No capelin quotas in 2019


In 2019 there are no quotas on capelin around Iceland and in the Barents Sea. Capelin is the second most important export species of fish in Iceland after cod, and a lack of catch not only impacts the fishing communities but the processing industry and the country’s overall economy according to Iceland Review .

Four research expeditions have found capelin stocks in Icelandic waters to be in poor shape and for capelin around Iceland, ICES advises that when the harvest control rule agreed by the Coastal States is applied, the TAC for the fishing season July 2019–March 2020 should be zero tonnes.

The spawning-stock biomass (SSB) was estimated at 364 000 tonnes at the time of spawning in March 2018. However, the estimates from the acoustic survey in autumn 2018 of the immature 1- and 2-year-old capelin were low.

Capelin dies after spawning and the reason behind the poor shape of the stock is unknown, however changed environmental conditions are the most likely explanation. As a result, the Marine and Freshwater Research Institute (MFRI) will not permit capelin fishing this coming season.

Early in February the fishing and processing firm Sildarvinnslan (SVN) announced it would close one of its three fishmeal and oil facilities. Capacity utilization has dived along with raw material landings to the plant in recent years, and the firm expected this to be zero this year, SVN managing director Gunnthor Ingvason told Undercurrent.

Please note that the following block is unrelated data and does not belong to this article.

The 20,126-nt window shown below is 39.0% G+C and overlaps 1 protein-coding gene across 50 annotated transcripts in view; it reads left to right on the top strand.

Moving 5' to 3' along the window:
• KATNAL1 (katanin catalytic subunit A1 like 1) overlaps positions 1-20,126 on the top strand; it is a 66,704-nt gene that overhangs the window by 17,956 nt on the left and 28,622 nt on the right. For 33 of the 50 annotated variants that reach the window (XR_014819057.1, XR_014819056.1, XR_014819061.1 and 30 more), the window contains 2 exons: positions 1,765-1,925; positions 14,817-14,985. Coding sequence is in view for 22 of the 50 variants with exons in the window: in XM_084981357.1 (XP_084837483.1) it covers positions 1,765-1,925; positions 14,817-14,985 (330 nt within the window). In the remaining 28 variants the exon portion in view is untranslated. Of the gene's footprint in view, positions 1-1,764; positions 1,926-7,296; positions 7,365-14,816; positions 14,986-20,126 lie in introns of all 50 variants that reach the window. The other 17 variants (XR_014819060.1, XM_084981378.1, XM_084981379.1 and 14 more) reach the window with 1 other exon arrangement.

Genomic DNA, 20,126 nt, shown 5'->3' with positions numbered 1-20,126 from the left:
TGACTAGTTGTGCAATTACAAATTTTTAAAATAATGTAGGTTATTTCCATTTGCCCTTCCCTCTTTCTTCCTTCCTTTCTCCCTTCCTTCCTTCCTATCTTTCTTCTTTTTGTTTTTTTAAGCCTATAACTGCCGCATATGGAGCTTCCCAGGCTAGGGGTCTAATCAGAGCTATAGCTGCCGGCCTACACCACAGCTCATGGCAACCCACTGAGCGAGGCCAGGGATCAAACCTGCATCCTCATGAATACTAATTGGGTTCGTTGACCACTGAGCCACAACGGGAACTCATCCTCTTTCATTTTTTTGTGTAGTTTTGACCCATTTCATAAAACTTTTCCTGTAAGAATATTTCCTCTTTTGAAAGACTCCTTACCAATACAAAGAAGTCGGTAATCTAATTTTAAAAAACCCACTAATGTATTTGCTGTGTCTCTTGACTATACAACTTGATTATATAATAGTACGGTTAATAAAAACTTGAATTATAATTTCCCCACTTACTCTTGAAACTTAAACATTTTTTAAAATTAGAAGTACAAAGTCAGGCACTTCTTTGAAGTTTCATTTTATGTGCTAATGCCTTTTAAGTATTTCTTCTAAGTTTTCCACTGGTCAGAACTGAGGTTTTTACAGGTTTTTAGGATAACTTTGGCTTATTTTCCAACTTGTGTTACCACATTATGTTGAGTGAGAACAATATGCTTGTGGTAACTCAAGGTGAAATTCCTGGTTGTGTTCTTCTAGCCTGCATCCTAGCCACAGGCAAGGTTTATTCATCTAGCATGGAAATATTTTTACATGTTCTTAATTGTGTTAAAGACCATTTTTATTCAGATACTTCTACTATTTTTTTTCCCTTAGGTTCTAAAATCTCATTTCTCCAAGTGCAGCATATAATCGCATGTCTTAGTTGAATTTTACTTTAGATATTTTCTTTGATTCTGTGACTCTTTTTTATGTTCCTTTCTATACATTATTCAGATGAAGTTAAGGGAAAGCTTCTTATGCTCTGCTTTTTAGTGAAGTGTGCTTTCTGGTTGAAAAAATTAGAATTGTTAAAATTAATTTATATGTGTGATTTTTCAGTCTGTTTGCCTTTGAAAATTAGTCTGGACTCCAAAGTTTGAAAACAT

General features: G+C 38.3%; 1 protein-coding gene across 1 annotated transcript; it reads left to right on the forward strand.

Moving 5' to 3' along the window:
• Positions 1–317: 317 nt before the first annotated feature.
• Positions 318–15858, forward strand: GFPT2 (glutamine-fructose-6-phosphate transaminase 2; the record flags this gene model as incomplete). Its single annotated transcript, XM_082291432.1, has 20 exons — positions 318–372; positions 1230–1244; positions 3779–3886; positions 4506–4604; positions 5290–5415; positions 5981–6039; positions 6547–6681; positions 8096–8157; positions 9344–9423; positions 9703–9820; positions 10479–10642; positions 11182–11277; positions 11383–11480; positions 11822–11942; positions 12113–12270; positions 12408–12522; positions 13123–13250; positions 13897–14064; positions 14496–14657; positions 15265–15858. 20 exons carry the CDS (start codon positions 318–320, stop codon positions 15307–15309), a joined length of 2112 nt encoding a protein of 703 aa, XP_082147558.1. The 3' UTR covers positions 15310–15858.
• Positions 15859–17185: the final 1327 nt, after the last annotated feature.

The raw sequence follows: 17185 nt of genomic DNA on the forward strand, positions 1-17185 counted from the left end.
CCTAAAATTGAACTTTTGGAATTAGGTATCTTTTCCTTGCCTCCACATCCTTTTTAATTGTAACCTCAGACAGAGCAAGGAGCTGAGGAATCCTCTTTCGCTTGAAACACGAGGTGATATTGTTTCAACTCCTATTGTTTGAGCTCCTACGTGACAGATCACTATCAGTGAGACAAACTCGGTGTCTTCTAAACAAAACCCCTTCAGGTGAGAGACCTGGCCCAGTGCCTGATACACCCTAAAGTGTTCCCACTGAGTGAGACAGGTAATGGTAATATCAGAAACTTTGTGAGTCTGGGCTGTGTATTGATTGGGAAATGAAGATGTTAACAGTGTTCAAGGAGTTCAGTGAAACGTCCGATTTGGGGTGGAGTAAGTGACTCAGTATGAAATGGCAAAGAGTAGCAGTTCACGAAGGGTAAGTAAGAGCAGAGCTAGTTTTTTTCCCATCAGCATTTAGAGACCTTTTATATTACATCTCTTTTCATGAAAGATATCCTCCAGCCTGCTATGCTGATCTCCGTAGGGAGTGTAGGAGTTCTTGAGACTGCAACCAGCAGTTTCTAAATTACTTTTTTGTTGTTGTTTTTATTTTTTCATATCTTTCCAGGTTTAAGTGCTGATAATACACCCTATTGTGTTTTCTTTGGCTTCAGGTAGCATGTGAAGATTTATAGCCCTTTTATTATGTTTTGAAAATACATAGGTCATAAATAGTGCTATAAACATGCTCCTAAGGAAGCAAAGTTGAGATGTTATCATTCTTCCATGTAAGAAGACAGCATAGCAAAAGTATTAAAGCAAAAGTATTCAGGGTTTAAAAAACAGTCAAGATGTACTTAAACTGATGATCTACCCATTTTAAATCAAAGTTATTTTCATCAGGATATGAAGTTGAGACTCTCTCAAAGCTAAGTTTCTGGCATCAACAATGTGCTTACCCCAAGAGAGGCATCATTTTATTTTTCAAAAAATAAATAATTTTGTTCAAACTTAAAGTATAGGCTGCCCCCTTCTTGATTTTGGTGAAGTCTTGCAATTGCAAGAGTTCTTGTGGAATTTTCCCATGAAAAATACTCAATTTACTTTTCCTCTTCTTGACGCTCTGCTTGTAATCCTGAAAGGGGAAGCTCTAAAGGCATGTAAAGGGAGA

HB Grandi has noted that if no capelin quota is set, its operations would take a hit in 2019 — the first quarter in particular. In 2018, it said, capelin fishing and processing brought it €18.5m in turnover and €8m in earnings.

For the Barents Sea Capelin, ICES advises that when the management plan of the Joint Norwegian–Russian Fisheries Commission (JNRFC) is applied, there should be zero catch in 2019. The Barents Sea capelin spawning-stock biomass has declined from 2018 to 2019. The estimate of recruitment (age 1) has declined since 2013 and has remained low. The assessment is based on an annual acoustic survey.

According to Undercurrent the whole Norwegian fleet is hit by the 2019’s zero capelin quotas.